The distinct population segment (DPS) is conservation science jargon for a population that is unique and separate from the species as a whole. The term allows conservationists to propose putting part of a species on the Endangered Species List if the species as a whole is to not in danger of extinction. It is a way to preserve biodiversity within a species. The distinct population segment needs to be discrete and significant in order to merit inclusion on the Endangered Species List as an Endangered or Threatened Species. Individual critters or plants that make up a DPS need to be some how biologically unique from the rest of the species to be considered as such, maybe bigger or smaller, or they may eat different prey, or mate at a different time of year, or have genes that are totally distinct from the rest of the species.
Last Thursday, the Federal Government published what is called their 12-month findings - the decisions on whether to include a whole host of species on the Endangered Species List. When individuals or organizations think a species is in need of protection and inclusion on the list, they may submit a proposal outlining their reasons and the government has 12-months to respond, weighing the data and opinions presented to them. They must decide whether to list the species as in danger of extinct (Endangered), threatened with Endangerment (Threatened), or not in need of protection. Up for consideration was the Sierra Nevada red fox (Vulpes vulpes necator). This closest relative of the Cascade red fox inhabits the mountains of the Sierra Nevada and the Cascades in Oregon and California (Mount Lassen but not Mount Shasta). Based on what is known about this group of mountain foxes, the Federal Government decided that this subspecies occurs as two DPS's (one if California and one in Oregon), that the California DPS warrants listing but the Oregon DPS does not because several recent detections have occurred in the state. Unfortunately the California DPS listing is Warranted But Precluded. More jargon, to mean that the populations in California are in desperate need of protection under the ESA, as they occur as two tiny populations of less than 45 individuals each, but the federal government is not willing to provide support to fund the steps necessary to bring the fox back from the brink.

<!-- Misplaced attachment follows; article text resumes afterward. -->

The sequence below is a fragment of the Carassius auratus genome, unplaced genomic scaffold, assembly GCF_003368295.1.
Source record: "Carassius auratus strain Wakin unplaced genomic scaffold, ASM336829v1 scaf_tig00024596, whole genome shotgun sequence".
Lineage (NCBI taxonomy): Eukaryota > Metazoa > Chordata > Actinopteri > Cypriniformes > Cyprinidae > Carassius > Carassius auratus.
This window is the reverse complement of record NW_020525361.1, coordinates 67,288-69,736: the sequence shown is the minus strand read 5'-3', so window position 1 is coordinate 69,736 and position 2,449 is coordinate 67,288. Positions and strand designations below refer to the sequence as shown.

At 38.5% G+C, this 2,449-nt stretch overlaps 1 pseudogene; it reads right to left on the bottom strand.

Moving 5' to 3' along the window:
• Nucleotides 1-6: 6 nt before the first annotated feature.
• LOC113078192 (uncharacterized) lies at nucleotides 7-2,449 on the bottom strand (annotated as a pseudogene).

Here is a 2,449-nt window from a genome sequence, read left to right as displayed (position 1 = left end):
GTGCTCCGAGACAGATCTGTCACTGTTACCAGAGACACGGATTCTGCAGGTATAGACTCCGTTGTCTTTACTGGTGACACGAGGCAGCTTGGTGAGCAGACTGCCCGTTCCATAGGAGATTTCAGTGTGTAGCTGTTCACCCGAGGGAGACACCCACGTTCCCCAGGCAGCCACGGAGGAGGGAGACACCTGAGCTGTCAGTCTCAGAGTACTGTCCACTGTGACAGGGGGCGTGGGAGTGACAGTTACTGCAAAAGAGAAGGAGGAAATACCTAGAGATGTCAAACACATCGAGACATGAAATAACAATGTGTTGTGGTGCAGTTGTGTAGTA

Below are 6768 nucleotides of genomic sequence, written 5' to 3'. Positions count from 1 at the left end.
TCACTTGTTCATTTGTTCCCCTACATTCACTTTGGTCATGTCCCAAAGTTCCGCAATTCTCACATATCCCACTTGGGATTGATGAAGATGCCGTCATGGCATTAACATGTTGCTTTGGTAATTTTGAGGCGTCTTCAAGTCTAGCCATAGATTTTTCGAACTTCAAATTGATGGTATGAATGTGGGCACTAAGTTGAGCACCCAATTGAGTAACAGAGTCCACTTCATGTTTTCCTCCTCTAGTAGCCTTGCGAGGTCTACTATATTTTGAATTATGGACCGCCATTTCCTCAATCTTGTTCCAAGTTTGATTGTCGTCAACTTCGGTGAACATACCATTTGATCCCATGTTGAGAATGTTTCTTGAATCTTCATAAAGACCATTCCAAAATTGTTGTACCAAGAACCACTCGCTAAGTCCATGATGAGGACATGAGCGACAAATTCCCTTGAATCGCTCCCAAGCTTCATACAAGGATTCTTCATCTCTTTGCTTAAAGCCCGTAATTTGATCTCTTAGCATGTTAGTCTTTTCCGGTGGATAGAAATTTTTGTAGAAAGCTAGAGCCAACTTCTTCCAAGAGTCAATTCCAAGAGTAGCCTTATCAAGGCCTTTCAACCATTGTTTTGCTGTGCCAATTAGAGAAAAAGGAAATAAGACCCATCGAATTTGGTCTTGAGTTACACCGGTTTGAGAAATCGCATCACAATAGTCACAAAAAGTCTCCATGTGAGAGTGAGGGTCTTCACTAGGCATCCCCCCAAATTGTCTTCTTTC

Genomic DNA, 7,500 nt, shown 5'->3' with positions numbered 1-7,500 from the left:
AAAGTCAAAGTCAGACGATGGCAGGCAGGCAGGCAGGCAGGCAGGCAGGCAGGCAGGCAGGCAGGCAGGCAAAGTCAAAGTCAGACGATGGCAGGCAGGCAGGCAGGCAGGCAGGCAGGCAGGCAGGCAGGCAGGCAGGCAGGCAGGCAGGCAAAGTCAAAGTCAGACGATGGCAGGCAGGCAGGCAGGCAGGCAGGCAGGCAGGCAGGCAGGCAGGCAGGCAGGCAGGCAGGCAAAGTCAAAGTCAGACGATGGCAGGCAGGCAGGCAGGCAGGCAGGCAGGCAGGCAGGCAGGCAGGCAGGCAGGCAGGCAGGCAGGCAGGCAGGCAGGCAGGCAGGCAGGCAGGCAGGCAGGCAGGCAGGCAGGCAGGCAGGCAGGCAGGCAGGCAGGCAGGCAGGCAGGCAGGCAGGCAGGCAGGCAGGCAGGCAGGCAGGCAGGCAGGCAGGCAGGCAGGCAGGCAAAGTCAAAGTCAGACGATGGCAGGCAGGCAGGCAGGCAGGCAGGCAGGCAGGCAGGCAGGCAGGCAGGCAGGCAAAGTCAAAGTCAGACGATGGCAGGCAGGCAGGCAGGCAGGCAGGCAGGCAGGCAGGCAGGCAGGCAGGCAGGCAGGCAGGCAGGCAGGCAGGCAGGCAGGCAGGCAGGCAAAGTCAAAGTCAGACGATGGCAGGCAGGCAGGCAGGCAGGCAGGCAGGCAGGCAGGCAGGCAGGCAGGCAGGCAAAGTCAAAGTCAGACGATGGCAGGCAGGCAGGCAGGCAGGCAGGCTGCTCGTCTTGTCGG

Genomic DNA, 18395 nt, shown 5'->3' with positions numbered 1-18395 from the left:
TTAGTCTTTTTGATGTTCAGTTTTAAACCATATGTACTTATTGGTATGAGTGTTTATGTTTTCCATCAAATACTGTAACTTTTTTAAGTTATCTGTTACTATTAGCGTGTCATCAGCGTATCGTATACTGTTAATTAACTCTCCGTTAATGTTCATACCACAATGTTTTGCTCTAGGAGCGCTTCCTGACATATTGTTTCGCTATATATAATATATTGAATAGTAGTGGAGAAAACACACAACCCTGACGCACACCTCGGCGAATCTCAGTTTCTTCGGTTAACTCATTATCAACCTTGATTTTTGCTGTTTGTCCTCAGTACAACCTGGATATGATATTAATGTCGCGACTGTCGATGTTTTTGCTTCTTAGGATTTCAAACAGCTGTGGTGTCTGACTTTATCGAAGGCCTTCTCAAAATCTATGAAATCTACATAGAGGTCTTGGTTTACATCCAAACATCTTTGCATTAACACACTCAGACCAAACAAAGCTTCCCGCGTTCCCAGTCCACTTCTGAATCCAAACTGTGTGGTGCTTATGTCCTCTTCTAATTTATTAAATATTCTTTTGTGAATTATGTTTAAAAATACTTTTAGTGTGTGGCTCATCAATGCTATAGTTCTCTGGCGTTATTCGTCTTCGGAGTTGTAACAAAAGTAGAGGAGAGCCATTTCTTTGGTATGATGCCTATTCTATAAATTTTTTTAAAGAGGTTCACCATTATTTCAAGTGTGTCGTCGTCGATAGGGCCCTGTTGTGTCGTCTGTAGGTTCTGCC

This is all interesting news for one like myself who has a strong interest in the preservation of the Cascade red fox in Washington. From what the genetic and photographic data that I have collected on the Cascade red fox suggests, these critters occurs as several small populations in southern Washington and are very limited in distribution in the North Cascades. So the decisions made by the U.S. Fish and Wildlife Service vis a vis the Sierra Nevada red fox are telling for decisions made on behalf of the Cascade red fox. If I have learned anything from this ESA listing process, it is that data is power. Without explicit, compelling information, the government and perhaps the citizenry as well, are unlikely to react. It gives me motivation to continue the research we do on these little studied carnivores.